You can use the ALTER TABLE command to disable and enable triggers. Also you can use sp_trigger created by Rodrigo G. Acosta. Its in the SQLServerCentral scripts area at: http://www.sqlservercentral.com/scripts/contributions/484.asp
thanks ,but I want to restrict other DBA from performing Dropp triggers against the table.any idea like this article is needed.
I have read this article before, and while it provides useful information, it is in poor taste especially when IT departments all over the world are struggling to keep systems running. Giving ideas to 'rogue' database developers and DBAs only increases the complexities of disaster recovery. When we are all struggling to keep new virii at bay, do we really need to add more sorrow on our desks?
Mr or Mrs. 500
Is there really such a thing as an "unknowledgable DBA"?
The techniques explained while "illegal" could be put to good use for a small IT shop. I don't see this as being practical for large IT shops.
Also, these techniques are also unnecessary if the "real" DBA's have control of a system and know how to grant proper access to the database. In the IT shop I work for, developers and "departmental" DBA's have to justify their security requirements to the database. We don't hand out sysadmin privs unless there is no way around it. Of course this is only possible, if the DBA's are given the authority to make these decisions.
Echoing some of the previous post, very interesting, very dangerous. Thanks for including the disclaimer at the end however, I pity the poor well meaning DBA who tries some of your hints as he is reading the article.
I seems to me that as professional DBAs it is our job to protect the database and not give any inexperienced person a weapon of mass destruction. But then that's how some learn.
Again, some interesting thinking. It's always fun to think outside the box but remember the following: It's not that we shoot our selves in the foot so often that's amazing, it's amazing how fast we can reload.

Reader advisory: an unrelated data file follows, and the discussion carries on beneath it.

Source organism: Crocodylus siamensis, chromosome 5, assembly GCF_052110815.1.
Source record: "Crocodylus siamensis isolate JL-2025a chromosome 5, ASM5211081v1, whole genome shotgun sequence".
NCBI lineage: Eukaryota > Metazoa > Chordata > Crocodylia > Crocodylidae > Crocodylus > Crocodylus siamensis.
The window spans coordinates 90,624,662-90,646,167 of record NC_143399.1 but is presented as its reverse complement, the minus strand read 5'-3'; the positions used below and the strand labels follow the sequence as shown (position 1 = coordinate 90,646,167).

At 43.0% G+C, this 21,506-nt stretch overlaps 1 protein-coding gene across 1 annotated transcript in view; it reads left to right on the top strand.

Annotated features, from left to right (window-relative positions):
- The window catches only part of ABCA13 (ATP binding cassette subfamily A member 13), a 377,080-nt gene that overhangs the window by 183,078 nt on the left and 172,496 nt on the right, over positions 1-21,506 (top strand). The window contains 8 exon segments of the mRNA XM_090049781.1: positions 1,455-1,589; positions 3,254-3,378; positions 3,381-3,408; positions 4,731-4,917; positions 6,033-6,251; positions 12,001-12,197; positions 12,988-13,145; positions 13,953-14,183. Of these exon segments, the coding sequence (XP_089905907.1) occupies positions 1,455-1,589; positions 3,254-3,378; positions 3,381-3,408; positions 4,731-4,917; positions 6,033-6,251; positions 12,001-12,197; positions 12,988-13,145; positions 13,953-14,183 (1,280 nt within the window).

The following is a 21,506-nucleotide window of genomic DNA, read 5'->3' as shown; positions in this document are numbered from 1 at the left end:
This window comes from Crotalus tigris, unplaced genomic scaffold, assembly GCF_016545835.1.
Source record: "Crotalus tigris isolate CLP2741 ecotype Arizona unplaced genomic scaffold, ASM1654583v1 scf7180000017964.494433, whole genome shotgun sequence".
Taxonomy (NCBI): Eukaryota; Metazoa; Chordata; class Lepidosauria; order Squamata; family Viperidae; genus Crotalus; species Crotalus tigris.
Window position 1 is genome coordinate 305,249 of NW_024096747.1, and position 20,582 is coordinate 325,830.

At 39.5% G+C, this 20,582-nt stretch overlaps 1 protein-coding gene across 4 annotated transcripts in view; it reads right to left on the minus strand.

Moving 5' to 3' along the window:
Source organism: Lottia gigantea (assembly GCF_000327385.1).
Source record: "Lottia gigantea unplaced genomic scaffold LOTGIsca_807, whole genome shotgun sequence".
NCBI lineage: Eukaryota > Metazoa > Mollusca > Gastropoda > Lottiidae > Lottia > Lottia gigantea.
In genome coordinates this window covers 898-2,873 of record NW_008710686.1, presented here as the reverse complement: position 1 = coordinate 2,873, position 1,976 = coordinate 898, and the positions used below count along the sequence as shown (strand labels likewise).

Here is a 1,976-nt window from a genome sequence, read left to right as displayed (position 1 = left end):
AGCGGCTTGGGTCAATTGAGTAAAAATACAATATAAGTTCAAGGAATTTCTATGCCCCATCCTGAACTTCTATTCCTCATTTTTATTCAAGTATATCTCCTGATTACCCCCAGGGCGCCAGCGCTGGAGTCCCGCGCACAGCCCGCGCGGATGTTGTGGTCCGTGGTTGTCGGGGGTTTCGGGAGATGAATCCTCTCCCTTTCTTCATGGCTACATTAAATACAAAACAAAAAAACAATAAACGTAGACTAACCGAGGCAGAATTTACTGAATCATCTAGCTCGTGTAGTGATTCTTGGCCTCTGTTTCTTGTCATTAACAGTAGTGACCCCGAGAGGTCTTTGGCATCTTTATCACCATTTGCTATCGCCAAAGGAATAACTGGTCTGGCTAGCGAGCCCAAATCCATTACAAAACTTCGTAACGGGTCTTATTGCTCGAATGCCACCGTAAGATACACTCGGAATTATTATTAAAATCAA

First of all, thank you for getting me out of a serious bind!
Supported or not, when the choice is between losing your job because you can't track harmful changes to sysusers or losing it because you enabled C2 auditing or tried using the profiler and tripled the server count, I'll choose changing something MS fouled up or just plain forgot, any day.
If it breaks something - guess what: I'll remove it. I might even have to go get a backup tape.
The holy system stored procs and MSFT's undocumented practices do a good enough job of tearing up the system tables anyway, why shouldn't we get in on the fun? We might even prevent them from breaking stuff.
It's not like there aren't a couple of dozen third party application categories dedicated to following them around and cleaning up their messes.
And I have a slight problem with their defining objects in MY databases as THEIRS. Master, MSDB, Distribution, and the like are THEIR databases. The ones I create are MINE.
Again, many thanks, and if something breaks, I've never even heard of you. I was never here, nobody saw me, I've got an alibi; that's my story and I'm sticking to it! 😉
The name of the article should be, “Get The DBA So Pissed Off At You That He Takes Away Your Access To Everything”, not “Let’s Play Block The DBA”, since it doesn’t actually stop the DBA from making changes.
great to see my scripts have been used! at least a looong time ago.
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